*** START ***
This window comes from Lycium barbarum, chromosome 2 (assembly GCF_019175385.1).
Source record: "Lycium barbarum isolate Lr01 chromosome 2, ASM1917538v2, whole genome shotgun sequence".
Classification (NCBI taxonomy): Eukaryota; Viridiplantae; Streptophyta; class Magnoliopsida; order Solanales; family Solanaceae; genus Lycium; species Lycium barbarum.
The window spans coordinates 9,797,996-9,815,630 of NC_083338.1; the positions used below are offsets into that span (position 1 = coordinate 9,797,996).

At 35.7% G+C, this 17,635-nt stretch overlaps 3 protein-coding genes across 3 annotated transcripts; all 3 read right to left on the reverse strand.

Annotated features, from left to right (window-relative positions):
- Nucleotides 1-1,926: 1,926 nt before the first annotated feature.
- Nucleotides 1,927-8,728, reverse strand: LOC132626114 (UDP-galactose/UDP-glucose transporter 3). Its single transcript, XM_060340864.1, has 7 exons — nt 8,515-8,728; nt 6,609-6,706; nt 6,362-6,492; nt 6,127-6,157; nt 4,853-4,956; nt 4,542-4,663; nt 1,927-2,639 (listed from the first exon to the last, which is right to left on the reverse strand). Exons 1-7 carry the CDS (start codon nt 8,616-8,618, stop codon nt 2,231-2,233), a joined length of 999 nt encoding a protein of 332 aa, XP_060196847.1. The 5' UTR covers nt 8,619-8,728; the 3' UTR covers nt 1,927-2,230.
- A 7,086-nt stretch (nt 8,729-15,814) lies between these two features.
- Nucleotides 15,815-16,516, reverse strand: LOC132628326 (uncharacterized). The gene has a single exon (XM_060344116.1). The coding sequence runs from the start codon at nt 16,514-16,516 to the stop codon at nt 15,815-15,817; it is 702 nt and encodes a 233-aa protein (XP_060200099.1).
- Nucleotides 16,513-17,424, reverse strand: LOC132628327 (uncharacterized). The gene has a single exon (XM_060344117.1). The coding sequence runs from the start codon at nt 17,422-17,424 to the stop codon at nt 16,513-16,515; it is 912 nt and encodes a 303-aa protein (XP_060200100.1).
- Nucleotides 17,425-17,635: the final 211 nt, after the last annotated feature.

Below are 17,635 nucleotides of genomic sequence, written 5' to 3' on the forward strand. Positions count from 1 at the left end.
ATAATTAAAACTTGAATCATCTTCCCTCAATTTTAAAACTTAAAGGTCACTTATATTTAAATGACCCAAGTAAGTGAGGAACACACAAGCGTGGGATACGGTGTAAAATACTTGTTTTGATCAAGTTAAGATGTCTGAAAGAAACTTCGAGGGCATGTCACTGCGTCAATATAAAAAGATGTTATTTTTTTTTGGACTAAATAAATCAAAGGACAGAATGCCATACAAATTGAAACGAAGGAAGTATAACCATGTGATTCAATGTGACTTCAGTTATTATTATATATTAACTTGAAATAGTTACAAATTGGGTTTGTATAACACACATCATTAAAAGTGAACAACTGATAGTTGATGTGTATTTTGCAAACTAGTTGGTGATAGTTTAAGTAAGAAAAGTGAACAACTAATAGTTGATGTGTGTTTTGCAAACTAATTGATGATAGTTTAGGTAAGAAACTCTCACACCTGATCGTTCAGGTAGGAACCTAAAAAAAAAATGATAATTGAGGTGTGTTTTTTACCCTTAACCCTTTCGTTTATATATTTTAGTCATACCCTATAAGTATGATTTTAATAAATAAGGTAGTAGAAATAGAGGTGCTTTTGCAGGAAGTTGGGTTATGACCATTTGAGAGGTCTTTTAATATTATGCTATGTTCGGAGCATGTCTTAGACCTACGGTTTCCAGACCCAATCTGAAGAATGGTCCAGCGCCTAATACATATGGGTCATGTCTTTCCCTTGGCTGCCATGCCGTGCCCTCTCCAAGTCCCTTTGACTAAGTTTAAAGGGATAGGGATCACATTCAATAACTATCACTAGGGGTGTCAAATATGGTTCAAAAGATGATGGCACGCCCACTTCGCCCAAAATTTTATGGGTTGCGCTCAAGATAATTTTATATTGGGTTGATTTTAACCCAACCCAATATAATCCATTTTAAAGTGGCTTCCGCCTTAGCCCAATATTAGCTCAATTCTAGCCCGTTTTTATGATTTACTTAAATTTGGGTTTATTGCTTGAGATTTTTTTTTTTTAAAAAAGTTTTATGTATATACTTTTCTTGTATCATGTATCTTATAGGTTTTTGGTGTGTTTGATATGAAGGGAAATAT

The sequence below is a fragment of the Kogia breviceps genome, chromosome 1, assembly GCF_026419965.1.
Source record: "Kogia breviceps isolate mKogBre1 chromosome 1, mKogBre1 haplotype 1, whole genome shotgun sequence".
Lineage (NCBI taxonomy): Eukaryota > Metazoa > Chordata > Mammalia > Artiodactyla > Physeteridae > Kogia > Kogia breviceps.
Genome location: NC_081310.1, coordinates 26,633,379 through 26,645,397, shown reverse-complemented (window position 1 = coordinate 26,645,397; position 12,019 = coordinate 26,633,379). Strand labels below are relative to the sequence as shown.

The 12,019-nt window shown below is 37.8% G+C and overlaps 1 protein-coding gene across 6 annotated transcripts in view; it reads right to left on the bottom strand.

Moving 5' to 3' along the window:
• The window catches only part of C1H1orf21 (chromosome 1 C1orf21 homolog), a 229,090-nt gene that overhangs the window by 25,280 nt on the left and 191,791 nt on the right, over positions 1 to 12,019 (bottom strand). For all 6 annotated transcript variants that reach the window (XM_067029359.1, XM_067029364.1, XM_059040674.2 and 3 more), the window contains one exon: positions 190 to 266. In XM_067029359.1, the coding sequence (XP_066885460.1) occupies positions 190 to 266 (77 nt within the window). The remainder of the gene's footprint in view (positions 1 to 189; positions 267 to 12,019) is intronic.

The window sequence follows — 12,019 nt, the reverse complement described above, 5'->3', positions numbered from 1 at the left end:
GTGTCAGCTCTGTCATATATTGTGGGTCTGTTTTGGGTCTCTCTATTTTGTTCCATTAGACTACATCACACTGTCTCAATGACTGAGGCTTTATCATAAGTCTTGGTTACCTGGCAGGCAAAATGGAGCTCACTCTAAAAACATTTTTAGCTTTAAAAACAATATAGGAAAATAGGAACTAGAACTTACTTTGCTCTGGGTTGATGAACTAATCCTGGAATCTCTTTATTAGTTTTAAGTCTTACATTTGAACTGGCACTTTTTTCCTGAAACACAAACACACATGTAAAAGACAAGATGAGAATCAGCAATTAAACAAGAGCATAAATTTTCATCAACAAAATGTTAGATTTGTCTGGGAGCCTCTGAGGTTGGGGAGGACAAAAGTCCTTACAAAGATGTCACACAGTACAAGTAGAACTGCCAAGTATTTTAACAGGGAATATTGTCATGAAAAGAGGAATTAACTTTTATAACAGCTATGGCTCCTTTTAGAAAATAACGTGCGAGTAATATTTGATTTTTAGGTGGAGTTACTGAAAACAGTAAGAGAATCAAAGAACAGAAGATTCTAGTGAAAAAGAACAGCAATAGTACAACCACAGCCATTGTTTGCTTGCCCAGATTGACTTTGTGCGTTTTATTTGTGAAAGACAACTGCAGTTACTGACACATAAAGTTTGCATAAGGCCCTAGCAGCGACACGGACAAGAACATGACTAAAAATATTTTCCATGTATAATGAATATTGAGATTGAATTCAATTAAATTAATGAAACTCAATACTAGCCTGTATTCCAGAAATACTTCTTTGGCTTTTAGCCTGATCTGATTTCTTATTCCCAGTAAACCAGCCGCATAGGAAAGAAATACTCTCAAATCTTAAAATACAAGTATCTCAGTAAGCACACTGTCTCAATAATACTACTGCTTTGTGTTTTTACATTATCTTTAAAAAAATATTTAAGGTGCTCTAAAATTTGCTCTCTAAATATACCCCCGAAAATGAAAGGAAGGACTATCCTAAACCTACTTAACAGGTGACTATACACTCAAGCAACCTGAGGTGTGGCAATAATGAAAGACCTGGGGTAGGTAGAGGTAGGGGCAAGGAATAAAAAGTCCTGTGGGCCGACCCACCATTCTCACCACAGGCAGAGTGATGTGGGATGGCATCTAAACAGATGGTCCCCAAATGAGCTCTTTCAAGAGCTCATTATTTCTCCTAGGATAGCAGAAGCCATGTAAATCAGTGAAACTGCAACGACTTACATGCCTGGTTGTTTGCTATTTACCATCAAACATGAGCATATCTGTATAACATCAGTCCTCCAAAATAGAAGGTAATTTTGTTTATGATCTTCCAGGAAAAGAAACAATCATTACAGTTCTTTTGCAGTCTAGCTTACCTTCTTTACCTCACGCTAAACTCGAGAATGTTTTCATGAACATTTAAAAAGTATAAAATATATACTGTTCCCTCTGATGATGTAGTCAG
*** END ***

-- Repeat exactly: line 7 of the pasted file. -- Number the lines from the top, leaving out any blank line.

- Nucleotides 1-1,926: 1,926 nt before the first annotated feature.